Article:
Breaking Through the Custom Audio Crowd

Catering to a market of hi-fi enthusiasts is vastly different than to an audience of clients who are looking for the creature comforts of a complete home automation system. The same can be said for selling home tech products retail versus custom design and installation. They are usually different animals in terms of approach, client expectations, and design, installation, and service, but not at Audio Breakthroughs in Manhasset, N.Y.

“We combine the audio/visual experience with the best of custom installation and design,” says Bruce Clark, founder and owner/president of the 47-year-old company, which was No. 60 in the 2021 CE Pro 100.

Now throw in basic TV mounting, sprinkle in a few soundbar installations, and top it off with wireless whole-house audio and you’ve got what some would consider a precarious mix of business initiatives.

It’s a level of diversification uncommon to the home systems integration community, yet for Audio Breakthroughs, covering every base imaginable is a key ingredient of its success.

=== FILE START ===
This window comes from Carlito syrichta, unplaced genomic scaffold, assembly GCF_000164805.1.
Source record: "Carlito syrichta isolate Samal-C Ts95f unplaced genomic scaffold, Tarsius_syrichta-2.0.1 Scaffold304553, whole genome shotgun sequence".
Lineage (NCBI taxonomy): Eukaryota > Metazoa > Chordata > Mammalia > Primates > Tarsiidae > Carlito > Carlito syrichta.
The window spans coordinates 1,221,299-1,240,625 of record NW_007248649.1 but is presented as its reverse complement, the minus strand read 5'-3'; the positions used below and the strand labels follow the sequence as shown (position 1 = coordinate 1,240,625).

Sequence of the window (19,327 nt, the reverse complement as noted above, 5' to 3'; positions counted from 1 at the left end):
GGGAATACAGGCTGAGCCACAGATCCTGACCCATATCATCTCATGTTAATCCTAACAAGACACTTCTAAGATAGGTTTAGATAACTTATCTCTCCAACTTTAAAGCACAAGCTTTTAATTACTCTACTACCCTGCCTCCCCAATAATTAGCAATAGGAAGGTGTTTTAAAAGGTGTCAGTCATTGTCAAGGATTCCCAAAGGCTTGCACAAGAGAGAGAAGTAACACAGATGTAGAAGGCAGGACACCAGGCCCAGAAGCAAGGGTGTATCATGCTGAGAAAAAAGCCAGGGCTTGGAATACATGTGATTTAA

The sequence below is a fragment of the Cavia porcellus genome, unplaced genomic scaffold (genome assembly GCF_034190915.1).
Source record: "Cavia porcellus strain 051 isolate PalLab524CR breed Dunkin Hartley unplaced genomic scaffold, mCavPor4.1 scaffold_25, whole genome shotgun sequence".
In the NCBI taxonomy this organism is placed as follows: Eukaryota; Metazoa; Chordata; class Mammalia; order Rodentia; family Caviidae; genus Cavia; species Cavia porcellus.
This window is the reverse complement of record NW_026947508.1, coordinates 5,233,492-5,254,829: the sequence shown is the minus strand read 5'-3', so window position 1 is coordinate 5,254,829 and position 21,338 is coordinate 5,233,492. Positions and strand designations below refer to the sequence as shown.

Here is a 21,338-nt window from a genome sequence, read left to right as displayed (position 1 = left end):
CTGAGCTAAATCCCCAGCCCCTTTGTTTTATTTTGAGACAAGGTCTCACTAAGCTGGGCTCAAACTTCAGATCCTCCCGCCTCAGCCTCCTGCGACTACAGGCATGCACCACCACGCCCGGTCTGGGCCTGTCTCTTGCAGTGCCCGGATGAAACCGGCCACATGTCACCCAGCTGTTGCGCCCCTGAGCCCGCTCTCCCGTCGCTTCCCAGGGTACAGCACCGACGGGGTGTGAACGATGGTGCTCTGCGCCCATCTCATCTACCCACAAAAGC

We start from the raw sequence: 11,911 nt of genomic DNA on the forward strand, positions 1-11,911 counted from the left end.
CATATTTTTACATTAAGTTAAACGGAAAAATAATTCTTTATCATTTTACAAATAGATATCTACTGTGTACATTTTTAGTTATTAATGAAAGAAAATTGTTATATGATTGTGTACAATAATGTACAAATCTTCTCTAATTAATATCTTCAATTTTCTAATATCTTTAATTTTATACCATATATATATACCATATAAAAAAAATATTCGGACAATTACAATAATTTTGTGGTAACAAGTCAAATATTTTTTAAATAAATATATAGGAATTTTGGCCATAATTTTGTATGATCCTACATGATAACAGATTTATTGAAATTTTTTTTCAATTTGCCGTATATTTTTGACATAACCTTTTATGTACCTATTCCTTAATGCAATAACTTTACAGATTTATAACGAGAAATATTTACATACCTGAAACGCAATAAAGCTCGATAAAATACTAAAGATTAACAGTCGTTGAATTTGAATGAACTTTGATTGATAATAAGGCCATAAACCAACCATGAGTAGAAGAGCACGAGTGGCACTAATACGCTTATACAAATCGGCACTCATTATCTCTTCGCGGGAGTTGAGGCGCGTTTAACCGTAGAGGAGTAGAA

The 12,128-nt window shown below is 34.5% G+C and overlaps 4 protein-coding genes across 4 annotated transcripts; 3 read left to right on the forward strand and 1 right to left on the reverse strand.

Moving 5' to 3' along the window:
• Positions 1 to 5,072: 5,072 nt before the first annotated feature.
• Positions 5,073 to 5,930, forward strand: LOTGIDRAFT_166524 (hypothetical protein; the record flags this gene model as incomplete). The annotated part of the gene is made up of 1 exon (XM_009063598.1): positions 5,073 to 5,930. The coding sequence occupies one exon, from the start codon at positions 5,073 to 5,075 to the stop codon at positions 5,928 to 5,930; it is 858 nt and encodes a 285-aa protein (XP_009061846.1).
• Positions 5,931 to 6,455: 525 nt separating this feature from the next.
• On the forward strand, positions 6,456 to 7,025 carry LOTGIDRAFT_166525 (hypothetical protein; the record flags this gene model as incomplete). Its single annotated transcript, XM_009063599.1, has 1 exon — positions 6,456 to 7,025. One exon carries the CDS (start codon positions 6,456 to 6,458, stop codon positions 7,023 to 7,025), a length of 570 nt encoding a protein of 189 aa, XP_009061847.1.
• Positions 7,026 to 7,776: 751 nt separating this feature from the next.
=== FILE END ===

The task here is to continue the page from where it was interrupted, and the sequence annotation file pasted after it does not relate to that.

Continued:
It’s kept the business operating through some very “dark times,” says Bruce. “The store closings in 1989, the recession of 2008, and today’s pandemic could have had catastrophic results. But we were able to survive them all, lay off no one, keep our existing customers happy, and capitalize on trends shaping the market.”

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Hi-Fi Roots Cultivate New Business Opportunities

Audio Breakthroughs’ story is much different now than it was in 1975 when Bruce began business as a two-man retail shop. At that time, hi-fi was big.

Listening to music was the main mode of home entertainment, and tube TVs were just starting to take off. It was an opportune time, Bruce surmised, to launch a career devoted to helping people enjoy a two-channel listening experience in their own homes.

“Music was my passion and hi-fi my hobby,” he says, “so why not build a business around it?”

He and his then business partner would leave no stone unturned, stocking, displaying, inspiring, advising and selling components to customers from a storefront that welcomed visitors to stay awhile and test gear.